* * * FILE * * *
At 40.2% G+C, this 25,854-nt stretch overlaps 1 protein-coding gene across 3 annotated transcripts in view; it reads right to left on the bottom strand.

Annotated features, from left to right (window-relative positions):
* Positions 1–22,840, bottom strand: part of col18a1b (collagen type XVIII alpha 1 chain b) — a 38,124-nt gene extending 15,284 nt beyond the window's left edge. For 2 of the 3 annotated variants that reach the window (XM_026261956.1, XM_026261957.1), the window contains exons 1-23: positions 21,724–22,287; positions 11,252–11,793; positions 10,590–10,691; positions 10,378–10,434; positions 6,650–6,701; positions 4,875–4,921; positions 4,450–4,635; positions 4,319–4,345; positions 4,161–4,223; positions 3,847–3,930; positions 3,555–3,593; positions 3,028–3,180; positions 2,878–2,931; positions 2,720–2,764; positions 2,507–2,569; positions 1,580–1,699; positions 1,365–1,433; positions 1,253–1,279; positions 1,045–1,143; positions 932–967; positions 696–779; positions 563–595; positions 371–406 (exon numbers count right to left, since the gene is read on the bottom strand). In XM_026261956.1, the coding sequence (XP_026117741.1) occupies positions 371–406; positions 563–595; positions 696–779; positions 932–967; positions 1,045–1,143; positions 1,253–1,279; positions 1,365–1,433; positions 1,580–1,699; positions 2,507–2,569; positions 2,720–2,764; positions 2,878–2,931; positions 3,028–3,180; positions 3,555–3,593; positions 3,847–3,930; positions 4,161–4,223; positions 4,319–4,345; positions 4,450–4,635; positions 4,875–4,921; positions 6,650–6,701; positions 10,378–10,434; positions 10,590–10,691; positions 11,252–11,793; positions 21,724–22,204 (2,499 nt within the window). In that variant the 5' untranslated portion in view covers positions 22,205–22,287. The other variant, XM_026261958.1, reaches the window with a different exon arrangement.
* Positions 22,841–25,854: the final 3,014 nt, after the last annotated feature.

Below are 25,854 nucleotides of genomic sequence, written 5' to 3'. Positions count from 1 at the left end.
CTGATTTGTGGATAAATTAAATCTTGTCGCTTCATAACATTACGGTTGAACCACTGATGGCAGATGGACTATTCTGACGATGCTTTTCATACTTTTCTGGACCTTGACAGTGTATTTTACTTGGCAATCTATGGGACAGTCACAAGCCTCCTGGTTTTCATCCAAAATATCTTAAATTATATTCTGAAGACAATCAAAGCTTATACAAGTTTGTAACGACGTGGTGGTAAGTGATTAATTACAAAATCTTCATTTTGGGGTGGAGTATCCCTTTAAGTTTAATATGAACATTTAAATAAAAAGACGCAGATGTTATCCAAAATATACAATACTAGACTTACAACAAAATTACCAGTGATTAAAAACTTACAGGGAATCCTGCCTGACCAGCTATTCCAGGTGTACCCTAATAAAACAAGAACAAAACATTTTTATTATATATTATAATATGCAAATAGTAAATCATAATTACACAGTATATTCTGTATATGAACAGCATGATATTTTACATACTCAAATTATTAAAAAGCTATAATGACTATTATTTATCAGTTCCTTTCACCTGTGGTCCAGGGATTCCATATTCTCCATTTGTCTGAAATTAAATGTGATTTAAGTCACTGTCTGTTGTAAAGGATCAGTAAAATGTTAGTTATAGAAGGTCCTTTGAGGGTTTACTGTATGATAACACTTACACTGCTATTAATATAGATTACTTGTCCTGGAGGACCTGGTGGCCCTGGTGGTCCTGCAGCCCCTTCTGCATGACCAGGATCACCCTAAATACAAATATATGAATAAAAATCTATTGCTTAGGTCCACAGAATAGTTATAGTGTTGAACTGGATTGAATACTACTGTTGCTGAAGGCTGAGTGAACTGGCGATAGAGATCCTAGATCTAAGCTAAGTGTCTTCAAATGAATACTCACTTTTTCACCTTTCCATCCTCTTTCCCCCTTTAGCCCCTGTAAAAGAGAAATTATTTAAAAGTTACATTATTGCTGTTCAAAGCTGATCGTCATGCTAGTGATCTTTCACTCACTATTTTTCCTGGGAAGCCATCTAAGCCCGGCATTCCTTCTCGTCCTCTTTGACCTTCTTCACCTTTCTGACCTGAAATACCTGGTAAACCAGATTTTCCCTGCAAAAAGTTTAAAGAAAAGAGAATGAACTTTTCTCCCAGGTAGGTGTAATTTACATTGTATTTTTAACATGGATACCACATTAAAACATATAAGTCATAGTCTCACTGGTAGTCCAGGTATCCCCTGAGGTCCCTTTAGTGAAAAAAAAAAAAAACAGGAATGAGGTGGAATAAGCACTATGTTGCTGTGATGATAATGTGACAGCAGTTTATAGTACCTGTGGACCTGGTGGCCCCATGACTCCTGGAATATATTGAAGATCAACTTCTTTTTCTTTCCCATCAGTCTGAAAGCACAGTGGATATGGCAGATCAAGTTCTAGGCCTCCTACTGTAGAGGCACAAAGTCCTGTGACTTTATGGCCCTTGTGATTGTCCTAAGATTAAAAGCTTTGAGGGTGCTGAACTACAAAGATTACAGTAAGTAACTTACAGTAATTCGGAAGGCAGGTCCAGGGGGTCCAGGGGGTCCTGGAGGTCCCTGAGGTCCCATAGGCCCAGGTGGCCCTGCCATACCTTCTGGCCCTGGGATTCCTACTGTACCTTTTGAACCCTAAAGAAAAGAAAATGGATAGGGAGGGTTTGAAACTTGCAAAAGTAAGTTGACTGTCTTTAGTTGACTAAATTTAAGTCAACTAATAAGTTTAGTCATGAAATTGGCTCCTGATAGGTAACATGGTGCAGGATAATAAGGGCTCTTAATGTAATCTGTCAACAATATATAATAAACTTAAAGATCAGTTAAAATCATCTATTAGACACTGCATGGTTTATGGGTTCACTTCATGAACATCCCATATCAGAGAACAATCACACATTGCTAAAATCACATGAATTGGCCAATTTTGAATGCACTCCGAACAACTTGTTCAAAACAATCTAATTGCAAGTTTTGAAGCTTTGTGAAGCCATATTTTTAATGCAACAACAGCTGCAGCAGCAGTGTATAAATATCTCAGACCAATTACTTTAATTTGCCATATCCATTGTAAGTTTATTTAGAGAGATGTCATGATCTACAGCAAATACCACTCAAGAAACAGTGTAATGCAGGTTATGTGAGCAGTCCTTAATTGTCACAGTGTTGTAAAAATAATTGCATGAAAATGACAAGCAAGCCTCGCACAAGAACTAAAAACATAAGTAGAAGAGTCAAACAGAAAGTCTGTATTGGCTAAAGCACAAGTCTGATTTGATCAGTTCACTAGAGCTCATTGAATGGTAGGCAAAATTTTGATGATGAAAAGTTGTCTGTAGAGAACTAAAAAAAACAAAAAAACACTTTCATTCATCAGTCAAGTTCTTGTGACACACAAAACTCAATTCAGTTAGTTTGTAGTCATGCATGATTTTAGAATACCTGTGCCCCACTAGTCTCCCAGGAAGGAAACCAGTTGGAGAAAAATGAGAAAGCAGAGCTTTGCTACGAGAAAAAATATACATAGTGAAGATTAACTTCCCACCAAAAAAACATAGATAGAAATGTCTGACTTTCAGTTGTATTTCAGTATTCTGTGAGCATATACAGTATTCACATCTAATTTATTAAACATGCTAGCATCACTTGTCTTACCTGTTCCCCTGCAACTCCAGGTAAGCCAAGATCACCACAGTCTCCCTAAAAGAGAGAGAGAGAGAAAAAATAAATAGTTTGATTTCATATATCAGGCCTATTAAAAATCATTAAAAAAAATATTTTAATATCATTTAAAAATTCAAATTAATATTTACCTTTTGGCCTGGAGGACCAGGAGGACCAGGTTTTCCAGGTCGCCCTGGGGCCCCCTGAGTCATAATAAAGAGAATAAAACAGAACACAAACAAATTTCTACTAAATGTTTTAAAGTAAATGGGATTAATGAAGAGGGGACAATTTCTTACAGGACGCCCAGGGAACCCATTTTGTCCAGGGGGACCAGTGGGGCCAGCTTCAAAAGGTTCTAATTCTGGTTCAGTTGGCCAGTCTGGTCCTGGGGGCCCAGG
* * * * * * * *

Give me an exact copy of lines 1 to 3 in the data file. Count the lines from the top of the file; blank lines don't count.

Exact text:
At 40.2% G+C, this 25,854-nt stretch overlaps 1 protein-coding gene across 3 annotated transcripts in view; it reads right to left on the bottom strand.

Annotated features, from left to right (window-relative positions):
* Positions 1–22,840, bottom strand: part of col18a1b (collagen type XVIII alpha 1 chain b) — a 38,124-nt gene extending 15,284 nt beyond the window's left edge. For 2 of the 3 annotated variants that reach the window (XM_026261956.1, XM_026261957.1), the window contains exons 1-23: positions 21,724–22,287; positions 11,252–11,793; positions 10,590–10,691; positions 10,378–10,434; positions 6,650–6,701; positions 4,875–4,921; positions 4,450–4,635; positions 4,319–4,345; positions 4,161–4,223; positions 3,847–3,930; positions 3,555–3,593; positions 3,028–3,180; positions 2,878–2,931; positions 2,720–2,764; positions 2,507–2,569; positions 1,580–1,699; positions 1,365–1,433; positions 1,253–1,279; positions 1,045–1,143; positions 932–967; positions 696–779; positions 563–595; positions 371–406 (exon numbers count right to left, since the gene is read on the bottom strand). In XM_026261956.1, the coding sequence (XP_026117741.1) occupies positions 371–406; positions 563–595; positions 696–779; positions 932–967; positions 1,045–1,143; positions 1,253–1,279; positions 1,365–1,433; positions 1,580–1,699; positions 2,507–2,569; positions 2,720–2,764; positions 2,878–2,931; positions 3,028–3,180; positions 3,555–3,593; positions 3,847–3,930; positions 4,161–4,223; positions 4,319–4,345; positions 4,450–4,635; positions 4,875–4,921; positions 6,650–6,701; positions 10,378–10,434; positions 10,590–10,691; positions 11,252–11,793; positions 21,724–22,204 (2,499 nt within the window). In that variant the 5' untranslated portion in view covers positions 22,205–22,287. The other variant, XM_026261958.1, reaches the window with a different exon arrangement.